Dennis Frantz first started to feel uneasy about the future of his plant about two years ago, and that was when Wixom Assembly still had more than one shift and Frantz still had a job to do.
But workers like Frantz said they saw the writing on the wall. Ford has since significantly reduced production at the plant, and Frantz, 61, has gone into the jobs bank, a program that requires Ford to pay workers out of a special fund even if there are no cars for them to build.
"I go in, essentially, check in, check out and get paid," Frantz, a vehicle inspector, said while eating his lunch at a bagel shop across the street from the plant.
"I'm conflicted. I'm a little old school in thinking that you really shouldn't get paid for not doing anything. But on the other hand, it's been a real nice thing for me and the other guys in it," he said.
On Monday, workers in Wixom, where Ford makes its Lincoln Town Car, learned their plant would be one of 14 Ford factories to close by 2012. In announcing the plant closings along with 30,000 job cuts, Ford said its size had outgrown its place in the global automobile market.
"The hard but simple reality is that Ford has the costs, capacity and staffing of a company that is much larger than our sales and market share can support," said Mark Fields, the head of North and South American divisions for Ford, in an address broadcast to Ford workers at plants across the country.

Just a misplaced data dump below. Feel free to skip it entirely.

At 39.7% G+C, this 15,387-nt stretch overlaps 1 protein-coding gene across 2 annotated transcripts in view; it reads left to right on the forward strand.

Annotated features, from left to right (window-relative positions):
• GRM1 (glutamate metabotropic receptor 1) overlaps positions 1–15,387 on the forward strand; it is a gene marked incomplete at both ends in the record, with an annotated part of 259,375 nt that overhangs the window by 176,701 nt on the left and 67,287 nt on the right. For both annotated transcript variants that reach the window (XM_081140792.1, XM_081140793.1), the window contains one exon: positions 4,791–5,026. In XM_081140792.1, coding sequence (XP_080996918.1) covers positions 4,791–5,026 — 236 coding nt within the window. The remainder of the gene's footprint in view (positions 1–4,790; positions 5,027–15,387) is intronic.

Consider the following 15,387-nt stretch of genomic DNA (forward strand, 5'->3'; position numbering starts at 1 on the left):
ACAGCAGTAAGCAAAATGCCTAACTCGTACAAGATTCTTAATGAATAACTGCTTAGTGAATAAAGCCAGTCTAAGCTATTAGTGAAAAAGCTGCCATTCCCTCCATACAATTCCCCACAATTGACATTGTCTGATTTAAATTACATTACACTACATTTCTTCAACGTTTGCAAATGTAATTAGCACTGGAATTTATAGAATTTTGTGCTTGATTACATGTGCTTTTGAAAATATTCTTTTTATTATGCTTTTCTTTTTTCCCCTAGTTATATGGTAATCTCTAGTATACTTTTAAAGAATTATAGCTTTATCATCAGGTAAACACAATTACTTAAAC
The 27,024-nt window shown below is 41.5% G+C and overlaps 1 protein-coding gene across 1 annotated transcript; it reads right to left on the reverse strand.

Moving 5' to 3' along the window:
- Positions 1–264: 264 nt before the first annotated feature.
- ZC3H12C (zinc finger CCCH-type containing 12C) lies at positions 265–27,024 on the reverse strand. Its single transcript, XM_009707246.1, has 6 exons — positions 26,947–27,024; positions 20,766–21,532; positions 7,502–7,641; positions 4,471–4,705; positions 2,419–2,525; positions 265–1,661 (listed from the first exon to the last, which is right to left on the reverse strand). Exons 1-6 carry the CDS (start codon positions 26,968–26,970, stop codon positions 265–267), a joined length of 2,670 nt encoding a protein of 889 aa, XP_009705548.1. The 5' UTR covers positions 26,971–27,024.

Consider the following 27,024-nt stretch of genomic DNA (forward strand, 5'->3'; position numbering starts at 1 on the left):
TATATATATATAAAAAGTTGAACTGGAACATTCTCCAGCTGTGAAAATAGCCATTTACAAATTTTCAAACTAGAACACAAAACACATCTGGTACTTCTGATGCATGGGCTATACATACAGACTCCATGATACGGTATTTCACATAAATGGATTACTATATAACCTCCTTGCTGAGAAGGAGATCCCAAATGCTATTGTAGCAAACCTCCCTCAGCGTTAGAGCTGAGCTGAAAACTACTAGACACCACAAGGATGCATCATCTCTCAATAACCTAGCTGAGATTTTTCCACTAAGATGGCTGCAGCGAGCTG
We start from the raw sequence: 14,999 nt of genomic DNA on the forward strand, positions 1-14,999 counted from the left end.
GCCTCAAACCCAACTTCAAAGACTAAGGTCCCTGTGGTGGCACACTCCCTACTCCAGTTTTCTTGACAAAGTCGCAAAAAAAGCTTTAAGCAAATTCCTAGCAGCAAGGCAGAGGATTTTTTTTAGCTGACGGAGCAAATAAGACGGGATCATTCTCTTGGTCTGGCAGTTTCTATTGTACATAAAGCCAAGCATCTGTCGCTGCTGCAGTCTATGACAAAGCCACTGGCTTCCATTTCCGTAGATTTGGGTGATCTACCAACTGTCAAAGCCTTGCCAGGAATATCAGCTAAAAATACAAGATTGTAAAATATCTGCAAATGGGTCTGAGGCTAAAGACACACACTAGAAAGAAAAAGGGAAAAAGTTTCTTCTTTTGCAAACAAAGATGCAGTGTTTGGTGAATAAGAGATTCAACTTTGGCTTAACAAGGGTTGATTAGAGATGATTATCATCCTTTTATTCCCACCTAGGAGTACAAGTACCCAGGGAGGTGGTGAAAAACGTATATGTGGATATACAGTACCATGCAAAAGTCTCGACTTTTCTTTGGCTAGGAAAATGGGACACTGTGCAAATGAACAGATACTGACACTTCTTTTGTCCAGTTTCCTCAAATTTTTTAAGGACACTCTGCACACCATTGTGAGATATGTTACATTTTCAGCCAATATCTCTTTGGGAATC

That reality has become evident to workers like Frantz and Gary Drewery, another Wixom plant worker, who both agree Ford cannot survive unless it cuts back. The prospect of further cutbacks place programs like the jobs bank at risk when Ford renegotiates its contract with the UAW next year.
"It's just like any other entity -- survival of the fittest," said Drewery, 52, a line worker who has been at Ford since 1988.
For auto workers in Wixom and across the country, the cutbacks at Ford combined with a similar plan at General Motors signal a new reality -- one in which US$30-an-hour wages and generous benefits are no longer a guarantee.
"These were jobs that were often passed from father to son, and you knew you could always get one," said Gary Chaison, a professor of industrial relations at Clark University in Worcester, Massachusetts. "But not anymore."
James Crawford, 39, a painter at the Wixom plant, started his career with Ford 18 years ago when his father was one of the plant's managers.
"When I was hired back in the '80s, I figured I'd have a good life and retire from here," he said.
But this is no longer his father's Ford Motor Co. With his financial security now in doubt, Crawford, wearing a black jacket with a United Auto Workers logo on the breast, added: "It's traumatic, really. You don't know what you're going to do or if you have a future."